In my 12 years here lots of women (I am not aware of any guys) who have claimed to have been raped on campus. They file a report against the university for not protecting them. The school then goes to the video. Every time so far they have had clear evidence the sexual encounter was consensual. One time this happened in our chapel... The woman who made the charge kept coming after the school. Wouldn't drop it. Finally, the school released the video of her making out with the guy in the parking lot, then playfully leading him to the chapel. Then undressing him in the chapel. They stopped the video there. She dropped the case. Up until the video release the local media had been 100% on the woman's side. They then dropped the story.

Bert Perry's picture

See this Forbes article.  Mrs. Denhollander is, as usual, correct; see the final paragraph, which is a quote from the regulations.  The Department of Education, in giving leeway for universities to structure cross examination, are indeed providing a framework in which the accused can interrogate the accuser if the school formats their program that way, a violation of best practices going back about four decades.  I personally believe the new guidance is an improvement over the Obama/Biden vandalism--vandalism that of course Joe Biden would never tolerate in his own sexual harassment/assault accusations--but I think in this regard, DeVos needs to go back to the drawing board and use, or even improve on, what has been learned in the courts.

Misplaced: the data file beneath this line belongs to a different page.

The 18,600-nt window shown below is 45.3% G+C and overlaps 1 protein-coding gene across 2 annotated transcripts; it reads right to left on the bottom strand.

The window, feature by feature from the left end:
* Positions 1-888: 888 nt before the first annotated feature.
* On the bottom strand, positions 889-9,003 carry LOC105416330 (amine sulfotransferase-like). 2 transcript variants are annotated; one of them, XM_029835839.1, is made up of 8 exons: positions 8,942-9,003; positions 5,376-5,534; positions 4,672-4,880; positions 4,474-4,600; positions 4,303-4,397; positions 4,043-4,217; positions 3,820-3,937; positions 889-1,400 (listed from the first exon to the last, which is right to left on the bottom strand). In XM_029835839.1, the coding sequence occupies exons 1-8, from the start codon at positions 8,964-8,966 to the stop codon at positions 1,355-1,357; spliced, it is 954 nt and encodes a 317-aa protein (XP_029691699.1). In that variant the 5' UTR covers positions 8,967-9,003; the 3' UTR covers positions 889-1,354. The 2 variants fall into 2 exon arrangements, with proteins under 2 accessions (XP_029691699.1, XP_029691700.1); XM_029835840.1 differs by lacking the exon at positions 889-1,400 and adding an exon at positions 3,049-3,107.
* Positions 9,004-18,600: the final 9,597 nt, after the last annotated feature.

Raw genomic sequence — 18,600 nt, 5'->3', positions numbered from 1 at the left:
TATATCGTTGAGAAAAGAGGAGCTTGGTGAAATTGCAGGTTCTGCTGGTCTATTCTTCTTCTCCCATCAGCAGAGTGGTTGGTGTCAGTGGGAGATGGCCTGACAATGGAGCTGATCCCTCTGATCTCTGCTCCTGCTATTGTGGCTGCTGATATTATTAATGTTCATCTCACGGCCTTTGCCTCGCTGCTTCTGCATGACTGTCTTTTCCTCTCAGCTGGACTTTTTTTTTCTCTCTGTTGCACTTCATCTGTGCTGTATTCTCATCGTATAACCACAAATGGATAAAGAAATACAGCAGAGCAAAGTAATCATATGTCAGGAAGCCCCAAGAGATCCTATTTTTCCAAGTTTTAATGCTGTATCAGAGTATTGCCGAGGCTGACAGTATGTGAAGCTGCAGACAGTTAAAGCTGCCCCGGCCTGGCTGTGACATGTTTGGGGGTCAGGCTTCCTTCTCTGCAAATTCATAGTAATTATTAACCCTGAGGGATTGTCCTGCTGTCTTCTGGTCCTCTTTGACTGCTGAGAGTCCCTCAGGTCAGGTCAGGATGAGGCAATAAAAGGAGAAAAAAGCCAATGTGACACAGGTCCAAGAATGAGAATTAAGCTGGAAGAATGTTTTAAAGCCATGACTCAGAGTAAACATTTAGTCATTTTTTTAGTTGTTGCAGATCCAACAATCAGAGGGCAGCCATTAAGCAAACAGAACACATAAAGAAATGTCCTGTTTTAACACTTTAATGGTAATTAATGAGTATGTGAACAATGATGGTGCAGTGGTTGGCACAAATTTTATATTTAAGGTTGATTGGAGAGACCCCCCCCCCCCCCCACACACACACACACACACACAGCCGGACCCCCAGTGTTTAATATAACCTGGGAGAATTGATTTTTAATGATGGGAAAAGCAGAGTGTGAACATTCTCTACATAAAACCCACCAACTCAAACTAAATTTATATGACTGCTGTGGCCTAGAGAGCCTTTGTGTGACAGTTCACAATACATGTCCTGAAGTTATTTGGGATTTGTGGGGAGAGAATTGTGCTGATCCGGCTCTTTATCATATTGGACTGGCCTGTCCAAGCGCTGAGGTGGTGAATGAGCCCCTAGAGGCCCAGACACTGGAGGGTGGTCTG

Regarding the notion that it should just be in the courts, I've entertained that notion myself, but the reality here is that this misses what TItle IX is, and what colleges and universities are.  Like our employers, they have "club rules", and Title IX simply reflects the significance of the schools to the nation (esp. for people/job development), as well as the reality of federal funding.  There can be a really good debate over specifically what requirements those ought to be, but I don't know that we could get rid of those regulations altogether.

One final note; let's dispense with the bad habit of saying that someone "has an agenda", or claiming that the desire of advocates to help is "supposed."  We all have an agenda, and if Mrs. Denhollander's was any more transparent, it would be glass.  As I've noted elsewhere, "has an agenda" is generally shorthand for "I want to dismiss the argument without addressing its premises."